Not that I game all the time. There are binges like double XP weekends, or 24 hours straight during Extra Life’s annual charity gaming event, but even before I had children, I’ve always made a point of taking care of the responsible adult stuff first before getting my game on. For the record, we were bike riding, at swimming lessons, grocery shopping, and gardening this weekend, too. I have no reason to feel guilty over the time I dedicate to my gaming habit, and I certainly have no issue with my kids knowing I’m a gamer. Why wouldn’t I want to share my interests with them?
I joke that the real reason I had children was to have them do the tedious work in MMOs, such as crafting, but the truth is, I love when they want to participate. I’m very pleased to report that my five year old recently mastered her WASD keyboard controls and kicked some robot butt in DC Universe Online, while my eight year old designed her own track in Little Big Planet Karting. My husband is also a gamer and takes pride in our eldest’s ability to identify what attributes would work best for each role-playing class, and both girls love cooking in Guild Wars 2. They also play their own, age appropriate games, such as LEGO Star Wars and Scribblenauts Unlimited. They are particularly fond of the levels I built for them in Little Big Planet which are based on their very own imaginary world.
Aside from MMOs, I enjoy action games and have developed my button mashing skills with the likes of Bayonetta and the Batman: Arkham series. I love strong, character-driven role-playing games and have an unhealthy obsession with Bioware’s Mass Effect and Dragon Age. Since these games contain more adult content, I usually don’t let the girls watch when I’m playing, however, they have snuck down from time to time, or I let them play during the more tame parts. As a result, we’ve had some very fun and enlightening experiences. They learn about perseverance, facing challenges, and the importance of positive encouragement when mommy is having a really hard time on a boss battle. They follow along with the mystery and intrigue of the cinematic cutscenes. They question my moral judgement when I callously slaughter bunny rabbits and other innocent wildlife. We never miss a teachable moment in our house. If we allow the kids to see more mature content, it always comes with ample discussion. And sometimes, our children teach us a thing or two in the process, such as my youngest daughter’s insight into the Joker’s psychological issues.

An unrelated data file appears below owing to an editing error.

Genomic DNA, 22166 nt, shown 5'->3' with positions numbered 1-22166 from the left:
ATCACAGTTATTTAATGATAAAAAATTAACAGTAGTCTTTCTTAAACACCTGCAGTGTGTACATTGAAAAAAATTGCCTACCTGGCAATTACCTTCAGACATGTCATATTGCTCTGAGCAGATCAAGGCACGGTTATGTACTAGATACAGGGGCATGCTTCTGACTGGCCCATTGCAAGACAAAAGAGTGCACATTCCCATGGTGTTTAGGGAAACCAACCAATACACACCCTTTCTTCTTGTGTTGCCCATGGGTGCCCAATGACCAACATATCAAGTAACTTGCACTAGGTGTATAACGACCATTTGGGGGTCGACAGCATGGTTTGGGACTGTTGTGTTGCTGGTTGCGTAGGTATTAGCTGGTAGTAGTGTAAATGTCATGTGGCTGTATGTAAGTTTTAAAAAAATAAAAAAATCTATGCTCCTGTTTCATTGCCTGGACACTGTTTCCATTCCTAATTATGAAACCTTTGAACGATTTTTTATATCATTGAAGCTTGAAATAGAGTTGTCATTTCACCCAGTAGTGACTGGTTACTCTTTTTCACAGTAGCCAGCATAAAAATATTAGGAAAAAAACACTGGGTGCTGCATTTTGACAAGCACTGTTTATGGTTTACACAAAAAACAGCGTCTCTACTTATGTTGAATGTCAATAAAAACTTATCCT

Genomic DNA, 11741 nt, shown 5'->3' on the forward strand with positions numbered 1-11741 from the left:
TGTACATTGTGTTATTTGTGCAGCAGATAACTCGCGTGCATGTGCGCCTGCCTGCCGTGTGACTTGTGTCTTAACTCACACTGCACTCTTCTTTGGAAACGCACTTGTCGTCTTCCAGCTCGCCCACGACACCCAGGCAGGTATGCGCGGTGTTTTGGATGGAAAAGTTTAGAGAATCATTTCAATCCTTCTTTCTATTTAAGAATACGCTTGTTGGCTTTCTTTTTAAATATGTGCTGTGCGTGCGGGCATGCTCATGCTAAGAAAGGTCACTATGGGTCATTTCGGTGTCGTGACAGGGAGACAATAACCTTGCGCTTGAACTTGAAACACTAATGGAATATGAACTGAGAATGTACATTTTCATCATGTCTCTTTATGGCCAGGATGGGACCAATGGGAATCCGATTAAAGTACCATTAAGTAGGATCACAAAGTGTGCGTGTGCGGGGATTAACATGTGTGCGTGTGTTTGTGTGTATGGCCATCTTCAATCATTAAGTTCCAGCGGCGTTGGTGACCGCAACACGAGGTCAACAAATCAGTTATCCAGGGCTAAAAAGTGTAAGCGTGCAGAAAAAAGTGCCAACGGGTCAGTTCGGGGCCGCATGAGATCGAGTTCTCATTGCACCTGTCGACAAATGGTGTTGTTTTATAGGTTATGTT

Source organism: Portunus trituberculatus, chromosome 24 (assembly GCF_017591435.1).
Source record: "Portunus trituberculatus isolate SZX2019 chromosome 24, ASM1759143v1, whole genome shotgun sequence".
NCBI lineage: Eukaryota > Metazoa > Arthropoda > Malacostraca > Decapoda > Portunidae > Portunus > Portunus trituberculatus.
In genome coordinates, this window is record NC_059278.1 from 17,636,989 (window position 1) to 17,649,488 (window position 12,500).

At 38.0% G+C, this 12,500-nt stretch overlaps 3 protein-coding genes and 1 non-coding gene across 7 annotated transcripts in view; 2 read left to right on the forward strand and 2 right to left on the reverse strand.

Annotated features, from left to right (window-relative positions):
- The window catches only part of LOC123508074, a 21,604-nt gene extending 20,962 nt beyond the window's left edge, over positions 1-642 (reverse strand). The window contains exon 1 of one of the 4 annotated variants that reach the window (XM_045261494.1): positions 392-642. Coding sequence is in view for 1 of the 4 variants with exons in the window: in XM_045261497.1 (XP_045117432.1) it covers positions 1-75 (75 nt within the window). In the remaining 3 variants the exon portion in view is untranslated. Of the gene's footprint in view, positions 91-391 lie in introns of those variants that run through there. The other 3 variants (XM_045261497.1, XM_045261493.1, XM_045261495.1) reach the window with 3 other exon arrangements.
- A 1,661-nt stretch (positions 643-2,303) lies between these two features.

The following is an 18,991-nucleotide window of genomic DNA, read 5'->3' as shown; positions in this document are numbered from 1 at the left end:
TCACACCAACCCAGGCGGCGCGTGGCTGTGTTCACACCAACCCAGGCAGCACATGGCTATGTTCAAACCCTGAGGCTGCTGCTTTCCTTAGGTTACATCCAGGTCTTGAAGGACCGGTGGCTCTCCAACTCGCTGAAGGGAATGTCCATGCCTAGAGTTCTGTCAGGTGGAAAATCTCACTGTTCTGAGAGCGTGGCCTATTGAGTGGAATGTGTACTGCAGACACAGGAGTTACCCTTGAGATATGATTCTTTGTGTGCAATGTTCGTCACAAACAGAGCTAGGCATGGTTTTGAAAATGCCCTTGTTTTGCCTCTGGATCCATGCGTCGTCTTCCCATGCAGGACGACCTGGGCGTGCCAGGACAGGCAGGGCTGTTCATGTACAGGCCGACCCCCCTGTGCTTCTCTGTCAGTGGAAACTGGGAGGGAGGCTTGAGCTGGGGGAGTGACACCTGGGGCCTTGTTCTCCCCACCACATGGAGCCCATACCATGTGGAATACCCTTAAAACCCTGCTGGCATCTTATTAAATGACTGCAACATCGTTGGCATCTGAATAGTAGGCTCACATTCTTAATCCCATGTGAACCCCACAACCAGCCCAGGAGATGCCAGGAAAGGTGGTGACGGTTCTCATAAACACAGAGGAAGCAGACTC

At the end of the day (which is when I usually game), it’s not that difficult to be a gaming mom (or dad), or to enjoy any of your favourite past times, for that matter. As, Tiara said above, it’s about finding the right balance that will allow you to do the things you love without ever feeling guilty for indulging yourself. Statistics show that there are many gaming moms who have figured out the proper balance that works for them, and lots of websites where like-minded parents gather to share their tips and tricks, for both in game and out. Gaming doesn’t have to end when children become a part of your life. You just have to figure out how to make everything work together.2 comments